December 26th 2009

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Articles from this issue:

EDITORIAL: A reflection on Christmas

CANBERRA OBSERVED: The new Opposition team

ENVIRONMENT: Copenhagen summit ignores 'Climategate' scandal

FINANCIAL CRISIS: Can the world expect a sustainable recovery?

FOREIGN AFFAIRS: The challenge of China

HUMAN RIGHTS: Commonwealth's double standards over Sri Lanka, Fiji

CULTURE: The sexualisation of girlhood

IDEOLOGIES: Radical environmentalism: the new socialism

CIVILISATION: What now after the cultural revolution?

MEDIA: Why America's newspapers are dying

IDEAS: Why haven't more people heard of G.K. Chesterton?

OPINION: Paid maternity leave and the war against women

A new name for News Weekly? (letter)

Why the democracies should support Taiwan (letter)

BOOK REVIEW: BLOODY VICTORY: The Sacrifice on the Somme and the making of the Twentieth Century, by William Philpott

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What now after the cultural revolution?

by Patrick J. Byrne

News Weekly, December 26, 2009
The secularist triumph has weakened the Christian foundations of Western civilisation. A new counter-culture needs to be developed by Christians and people of goodwill, one based on a respect for religion and the transcendental, the family and the small unit, argues Patrick J. Byrne.

"It's a war out there for me and my family," was the recent comment to me from a young family man.

He was speaking, in particular, of the difficulty of raising his children in a moral environment that reinforced his Christian values. His family regularly travels across town to meetings with other families of like mind, just to provide an appropriate cultural framework for his children.

Seldom do families find such networks of support in their local school, sporting and cultural clubs, and sometimes not even in their local church community.

For those who still hold to traditional Christian beliefs, or to a conservative, family-centred culture, today's society is hostile and unforgiving. There is a sense of deep cultural breakdown and a loss of values across society. This is seen in the dumbing-down of education, the proliferation of drugs and alcohol-fuelled violence, sexual licence, corporate advertising using the mass media to exploit youth and even toddlers, the sexualisation of all forms of the media, a general coarsening of the culture, and the rising incidence of depression and anxiety, especially among teenagers.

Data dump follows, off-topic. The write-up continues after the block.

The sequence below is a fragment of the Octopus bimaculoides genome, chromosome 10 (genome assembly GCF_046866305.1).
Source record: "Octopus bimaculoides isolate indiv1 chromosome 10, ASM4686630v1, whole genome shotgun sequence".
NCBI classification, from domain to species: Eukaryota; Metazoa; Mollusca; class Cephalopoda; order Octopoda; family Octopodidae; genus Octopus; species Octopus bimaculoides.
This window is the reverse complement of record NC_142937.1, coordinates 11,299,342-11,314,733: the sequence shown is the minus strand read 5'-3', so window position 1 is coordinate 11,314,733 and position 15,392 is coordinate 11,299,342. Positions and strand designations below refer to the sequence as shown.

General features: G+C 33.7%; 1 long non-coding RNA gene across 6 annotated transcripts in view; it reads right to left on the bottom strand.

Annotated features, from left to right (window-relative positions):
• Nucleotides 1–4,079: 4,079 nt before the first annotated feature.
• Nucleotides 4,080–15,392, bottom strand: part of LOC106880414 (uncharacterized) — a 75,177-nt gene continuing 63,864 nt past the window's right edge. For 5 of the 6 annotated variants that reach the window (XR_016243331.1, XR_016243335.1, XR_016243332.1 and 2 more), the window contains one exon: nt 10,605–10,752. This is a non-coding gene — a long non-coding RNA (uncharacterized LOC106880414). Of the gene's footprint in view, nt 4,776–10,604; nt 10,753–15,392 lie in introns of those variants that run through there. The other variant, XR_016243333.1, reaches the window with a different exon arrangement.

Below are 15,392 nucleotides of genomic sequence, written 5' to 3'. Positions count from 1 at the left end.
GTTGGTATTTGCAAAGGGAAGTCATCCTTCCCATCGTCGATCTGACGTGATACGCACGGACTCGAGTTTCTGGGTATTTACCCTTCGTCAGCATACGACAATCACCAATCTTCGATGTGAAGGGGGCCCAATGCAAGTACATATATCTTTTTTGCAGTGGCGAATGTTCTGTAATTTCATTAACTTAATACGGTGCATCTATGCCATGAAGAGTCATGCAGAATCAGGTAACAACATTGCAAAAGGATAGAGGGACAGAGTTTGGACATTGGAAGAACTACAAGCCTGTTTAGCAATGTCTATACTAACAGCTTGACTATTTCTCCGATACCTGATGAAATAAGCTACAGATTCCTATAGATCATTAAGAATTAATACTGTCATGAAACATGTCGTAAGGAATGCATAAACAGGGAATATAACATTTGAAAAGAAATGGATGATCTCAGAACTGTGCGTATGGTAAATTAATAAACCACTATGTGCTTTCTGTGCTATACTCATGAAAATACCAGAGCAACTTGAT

The internet and other new forms of communication have accentuated this coarsening of the culture. These new information systems, with all the many daily benefits they bring, operate almost unrestricted and are capable of delivering instantaneously into every home material, be it printed material, pictures or movies, that are often illegal. Their unfettered licence has proved a moral hazard to society.

Many families are under financial pressure, as both husband and wife work full-time, sometimes undertaking more than one job each, just to pay the mortgage and school fees.

Increasingly, jobs around the home that brought families together are increasingly outsourced. These include childcare, meals, entertainment, recreation and housework.

Even trying to have family time in front of the TV can prove hazardous, either because of explicit and coarse programs or because of exploitative advertising that is no longer just aimed at adults, but also at teens and even toddlers.

Indeed, America's Public Broadcasting System (PBS) exposed this highly-tuned advertisers' pursuit of the youth dollar in a disturbing Frontline documentary it produced almost nine years ago, entitled Merchants of Cool (February 27, 2001). It depicted the globalisation of youth culture, and the ruthless commercial exploitation of teenagers on account of their unprecedented spending power.

A handful of huge corporations now manage much of the world's news media, and conduct integrated operations in popular magazines, television, movies, internet, music and fashion. They spend millions researching what is "cool" and what is not, then market the new emerging trends or fashions back to young people.

Simultaneously, the revolution in reproductive bioethics has come to the fore and commodified children. It's now commonplace for children to be born from donor sperm or donor ova through in vitro fertilisation (IVF). Surrogacy is now more widely accepted, even though this process destroys the identity of the individual, by denying them knowledge of their biological parents.